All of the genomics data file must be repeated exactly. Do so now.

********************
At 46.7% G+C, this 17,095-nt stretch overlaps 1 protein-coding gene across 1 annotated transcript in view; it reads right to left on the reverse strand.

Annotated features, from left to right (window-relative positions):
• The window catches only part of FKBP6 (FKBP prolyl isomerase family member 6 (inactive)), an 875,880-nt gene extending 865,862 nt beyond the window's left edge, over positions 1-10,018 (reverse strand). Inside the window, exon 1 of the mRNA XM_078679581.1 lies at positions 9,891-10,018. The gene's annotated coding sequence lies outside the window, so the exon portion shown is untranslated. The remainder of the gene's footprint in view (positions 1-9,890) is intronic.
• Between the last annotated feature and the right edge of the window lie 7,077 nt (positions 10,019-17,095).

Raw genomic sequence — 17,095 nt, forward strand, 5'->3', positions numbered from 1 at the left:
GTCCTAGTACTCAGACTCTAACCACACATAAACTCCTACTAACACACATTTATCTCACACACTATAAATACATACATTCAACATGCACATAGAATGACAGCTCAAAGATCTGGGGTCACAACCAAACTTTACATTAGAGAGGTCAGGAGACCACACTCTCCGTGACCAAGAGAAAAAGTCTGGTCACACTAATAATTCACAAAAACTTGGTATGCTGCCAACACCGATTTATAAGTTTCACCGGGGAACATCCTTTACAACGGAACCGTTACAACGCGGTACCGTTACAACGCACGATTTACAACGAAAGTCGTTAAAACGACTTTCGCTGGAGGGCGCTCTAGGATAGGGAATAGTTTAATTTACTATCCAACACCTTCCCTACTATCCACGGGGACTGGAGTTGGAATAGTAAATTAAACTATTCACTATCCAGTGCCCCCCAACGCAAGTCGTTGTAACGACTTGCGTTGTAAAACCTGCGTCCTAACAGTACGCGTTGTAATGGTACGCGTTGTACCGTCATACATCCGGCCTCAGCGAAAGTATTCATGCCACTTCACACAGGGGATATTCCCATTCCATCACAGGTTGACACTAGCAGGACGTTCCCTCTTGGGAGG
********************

At 46.7% G+C, this 17,095-nt stretch overlaps 1 protein-coding gene across 1 annotated transcript in view; it reads right to left on the reverse strand.

Annotated features, from left to right (window-relative positions):
• The window catches only part of FKBP6 (FKBP prolyl isomerase family member 6 (inactive)), an 875,880-nt gene extending 865,862 nt beyond the window's left edge, over positions 1-10,018 (reverse strand). Inside the window, exon 1 of the mRNA XM_078679581.1 lies at positions 9,891-10,018. The gene's annotated coding sequence lies outside the window, so the exon portion shown is untranslated. The remainder of the gene's footprint in view (positions 1-9,890) is intronic.
• Between the last annotated feature and the right edge of the window lie 7,077 nt (positions 10,019-17,095).

Raw genomic sequence — 17,095 nt, forward strand, 5'->3', positions numbered from 1 at the left:
GTCCTAGTACTCAGACTCTAACCACACATAAACTCCTACTAACACACATTTATCTCACACACTATAAATACATACATTCAACATGCACATAGAATGACAGCTCAAAGATCTGGGGTCACAACCAAACTTTACATTAGAGAGGTCAGGAGACCACACTCTCCGTGACCAAGAGAAAAAGTCTGGTCACACTAATAATTCACAAAAACTTGGTATGCTGCCAACACCGATTTATAAGTTTCACCGGGGAACATCCTTTACAACGGAACCGTTACAACGCGGTACCGTTACAACGCACGATTTACAACGAAAGTCGTTAAAACGACTTTCGCTGGAGGGCGCTCTAGGATAGGGAATAGTTTAATTTACTATCCAACACCTTCCCTACTATCCACGGGGACTGGAGTTGGAATAGTAAATTAAACTATTCACTATCCAGTGCCCCCCAACGCAAGTCGTTGTAACGACTTGCGTTGTAAAACCTGCGTCCTAACAGTACGCGTTGTAATGGTACGCGTTGTACCGTCATACATCCGGCCTCAGCGAAAGTATTCATGCCACTTCACACAGGGGATATTCCCATTCCATCACAGGTTGACACTAGCAGGACGTTCCCTCTTGGGAGG